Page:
Southwestern Energy (NYSE: SWN ) became the latest beneficiary of Chesapeake Energy's (NYSE: CHK ) asset disposition program. Southwestern was able to pick up 162,000 net acres in the Pennsylvania portion of the Marcellus Shale for a rock bottom price of just $93 million. This will bring Southwestern's total position in the play to 337,000 net acres.
While the acquired acres are near Southwestern's existing position, these are more prospective acres. Current production from the acquired properties is just 2 MMcf per day from the 17 gross producing wells. However, as you can see on the map below, these the acquired acres fit in nicely with Southwestern's existing Marcellus position:
The deal also fits in well with the company's plan to grow both production and reserves by double digits. Because of its low-cost production, Southwestern can still drill for gas when most others cannot. The company sees strong growth in the year ahead as its low-cost operations are setting the stage for the company to enjoy a record year.
The Marcellus is well-known for its low cost of production, which is why many drillers have seen it fuel a recent surge in their stock prices. Marcellus-focused companies like Range Resources (NYSE: RRC ) , Cabot Oil & Gas (NYSE: COG ) , and EQT Resources (NYSE: EQT ) are among those enjoying a nice run so far this year as you can see in the following chart:
Cabot boasts of finding some of the best producing wells in the Marcellus as last year the company had 15 of the top 20 Pennsylvania Marcellus wells. The economics in the Marcellus are so good that the company believes it will produce $375 million in free cash flow next year, which is a nice problem to have. The company can either return more cash to investors or use the funds to accelerate its Marcellus drilling program.
Range Resources also enjoys some very profitable Marcellus wells. A bulk of its holdings are in the western part of the state which holds the more lucrative rich gas. The enticing economics are behind the company's drive to see 20%-25% annual production growth over the next few years. This isn't growth at all costs, as the company is focused on improving on a per-share basis to ensure all investors benefit from its success.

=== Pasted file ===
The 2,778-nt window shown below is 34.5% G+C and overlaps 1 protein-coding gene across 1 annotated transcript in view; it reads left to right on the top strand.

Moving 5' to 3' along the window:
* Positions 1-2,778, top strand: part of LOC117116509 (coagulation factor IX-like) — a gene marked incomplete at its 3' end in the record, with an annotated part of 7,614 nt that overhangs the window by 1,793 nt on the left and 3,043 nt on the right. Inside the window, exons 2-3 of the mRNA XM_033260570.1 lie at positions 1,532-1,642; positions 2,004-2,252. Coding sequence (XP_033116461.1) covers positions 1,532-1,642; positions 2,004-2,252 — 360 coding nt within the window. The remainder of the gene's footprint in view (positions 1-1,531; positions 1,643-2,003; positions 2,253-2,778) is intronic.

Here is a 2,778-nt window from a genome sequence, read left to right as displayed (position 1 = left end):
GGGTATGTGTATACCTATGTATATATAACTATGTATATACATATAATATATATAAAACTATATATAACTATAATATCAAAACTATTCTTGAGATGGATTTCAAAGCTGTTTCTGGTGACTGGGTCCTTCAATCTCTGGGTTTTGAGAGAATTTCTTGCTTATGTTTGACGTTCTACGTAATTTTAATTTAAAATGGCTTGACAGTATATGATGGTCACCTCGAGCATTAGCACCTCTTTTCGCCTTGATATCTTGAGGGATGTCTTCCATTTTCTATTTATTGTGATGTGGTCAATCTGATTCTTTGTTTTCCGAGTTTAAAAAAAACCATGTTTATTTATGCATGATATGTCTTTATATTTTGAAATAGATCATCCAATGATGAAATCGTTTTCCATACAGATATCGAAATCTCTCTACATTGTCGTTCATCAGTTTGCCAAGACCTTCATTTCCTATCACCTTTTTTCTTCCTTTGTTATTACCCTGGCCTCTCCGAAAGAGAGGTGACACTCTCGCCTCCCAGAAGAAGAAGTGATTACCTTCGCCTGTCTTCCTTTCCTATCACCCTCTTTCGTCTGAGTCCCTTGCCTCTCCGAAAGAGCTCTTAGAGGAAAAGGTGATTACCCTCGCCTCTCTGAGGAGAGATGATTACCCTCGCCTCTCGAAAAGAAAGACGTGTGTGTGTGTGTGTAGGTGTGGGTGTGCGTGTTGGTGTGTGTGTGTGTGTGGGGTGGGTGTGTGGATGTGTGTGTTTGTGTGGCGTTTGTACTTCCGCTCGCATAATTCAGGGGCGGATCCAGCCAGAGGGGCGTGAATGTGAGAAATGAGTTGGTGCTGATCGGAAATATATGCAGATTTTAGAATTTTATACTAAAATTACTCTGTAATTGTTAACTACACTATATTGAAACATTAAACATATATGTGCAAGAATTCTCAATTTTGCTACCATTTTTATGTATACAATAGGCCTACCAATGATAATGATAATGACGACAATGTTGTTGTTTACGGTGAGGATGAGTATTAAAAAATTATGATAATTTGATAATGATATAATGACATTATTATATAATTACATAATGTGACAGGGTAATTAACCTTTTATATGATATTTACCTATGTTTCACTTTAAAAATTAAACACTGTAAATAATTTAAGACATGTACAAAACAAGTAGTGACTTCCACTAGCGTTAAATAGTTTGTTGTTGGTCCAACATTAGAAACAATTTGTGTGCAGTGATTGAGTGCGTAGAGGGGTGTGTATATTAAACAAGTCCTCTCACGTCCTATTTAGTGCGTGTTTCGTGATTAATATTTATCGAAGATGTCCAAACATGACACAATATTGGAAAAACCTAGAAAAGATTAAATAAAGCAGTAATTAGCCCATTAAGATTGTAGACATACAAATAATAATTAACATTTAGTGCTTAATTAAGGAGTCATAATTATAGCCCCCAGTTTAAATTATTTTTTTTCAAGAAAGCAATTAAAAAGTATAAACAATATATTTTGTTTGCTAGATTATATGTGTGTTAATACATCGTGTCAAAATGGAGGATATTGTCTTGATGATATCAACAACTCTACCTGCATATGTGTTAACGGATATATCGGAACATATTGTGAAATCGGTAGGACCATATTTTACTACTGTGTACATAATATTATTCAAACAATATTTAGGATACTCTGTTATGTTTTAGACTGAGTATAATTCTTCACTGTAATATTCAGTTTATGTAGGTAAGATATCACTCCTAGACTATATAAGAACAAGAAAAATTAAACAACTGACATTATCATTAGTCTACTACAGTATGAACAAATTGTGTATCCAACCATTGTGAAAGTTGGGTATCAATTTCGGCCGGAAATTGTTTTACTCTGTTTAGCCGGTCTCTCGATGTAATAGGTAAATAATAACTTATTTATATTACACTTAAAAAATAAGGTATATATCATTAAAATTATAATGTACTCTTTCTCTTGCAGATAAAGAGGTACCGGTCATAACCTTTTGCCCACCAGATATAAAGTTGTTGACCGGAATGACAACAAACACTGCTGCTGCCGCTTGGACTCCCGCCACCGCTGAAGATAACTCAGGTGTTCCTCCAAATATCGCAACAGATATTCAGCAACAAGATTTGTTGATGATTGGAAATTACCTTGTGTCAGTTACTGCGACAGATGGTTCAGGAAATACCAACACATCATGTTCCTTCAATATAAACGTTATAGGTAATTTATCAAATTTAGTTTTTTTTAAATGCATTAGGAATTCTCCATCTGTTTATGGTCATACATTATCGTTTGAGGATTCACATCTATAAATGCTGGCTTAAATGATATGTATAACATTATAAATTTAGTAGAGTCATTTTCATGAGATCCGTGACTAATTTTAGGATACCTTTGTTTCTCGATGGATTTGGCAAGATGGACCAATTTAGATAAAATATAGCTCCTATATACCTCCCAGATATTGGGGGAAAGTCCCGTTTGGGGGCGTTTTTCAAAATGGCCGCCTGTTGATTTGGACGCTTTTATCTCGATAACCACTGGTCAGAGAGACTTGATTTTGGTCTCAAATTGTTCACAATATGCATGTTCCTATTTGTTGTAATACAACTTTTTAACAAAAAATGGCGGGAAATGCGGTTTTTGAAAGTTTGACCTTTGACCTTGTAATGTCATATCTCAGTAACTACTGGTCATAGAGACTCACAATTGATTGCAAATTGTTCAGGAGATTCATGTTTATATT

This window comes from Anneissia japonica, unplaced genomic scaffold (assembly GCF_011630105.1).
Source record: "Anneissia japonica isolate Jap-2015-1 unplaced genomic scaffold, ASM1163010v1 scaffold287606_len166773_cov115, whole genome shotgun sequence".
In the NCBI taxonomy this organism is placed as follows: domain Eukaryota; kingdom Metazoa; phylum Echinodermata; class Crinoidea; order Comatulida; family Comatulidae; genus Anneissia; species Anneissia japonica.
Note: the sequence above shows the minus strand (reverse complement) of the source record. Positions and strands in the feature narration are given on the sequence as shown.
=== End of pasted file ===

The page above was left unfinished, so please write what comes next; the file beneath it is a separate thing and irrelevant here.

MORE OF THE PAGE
Last but not least is EQT, which enjoys a 53% after-tax internal rate of return on its Marcellus wells when natural gas is above $4. Like Range, its acreage is mainly concentrated in the western part of the state. One of the reasons its returns are so good is that the company has the third-lowest average finding and development costs over the last three years, behind only Range and Cabot.
Southwestern is the lone laggard this year which is something it's hoping to correct by doubling down on the Marcellus. As you can see from the performance of its peers, this isn't a bad idea. When you add in the rock bottom price it's paying to Chesapeake, you can understand why this is a deal to be excited about.
This sale marks another in a long line of asset sales from Chesapeake Energy. The company's recent wheeling and dealing has energy investors hard-pressed to find another company trading at a deeper discount. Its share price depreciated after negative news surfaced concerning the company's management and spiraling debt picture. While the debt issues still persist, giant steps have been taken to help mitigate the problems. To learn more about Chesapeake and its enormous potential, you're invited to check out The Motley Fool's brand-new premium report on the company. Simply click here now to access your copy.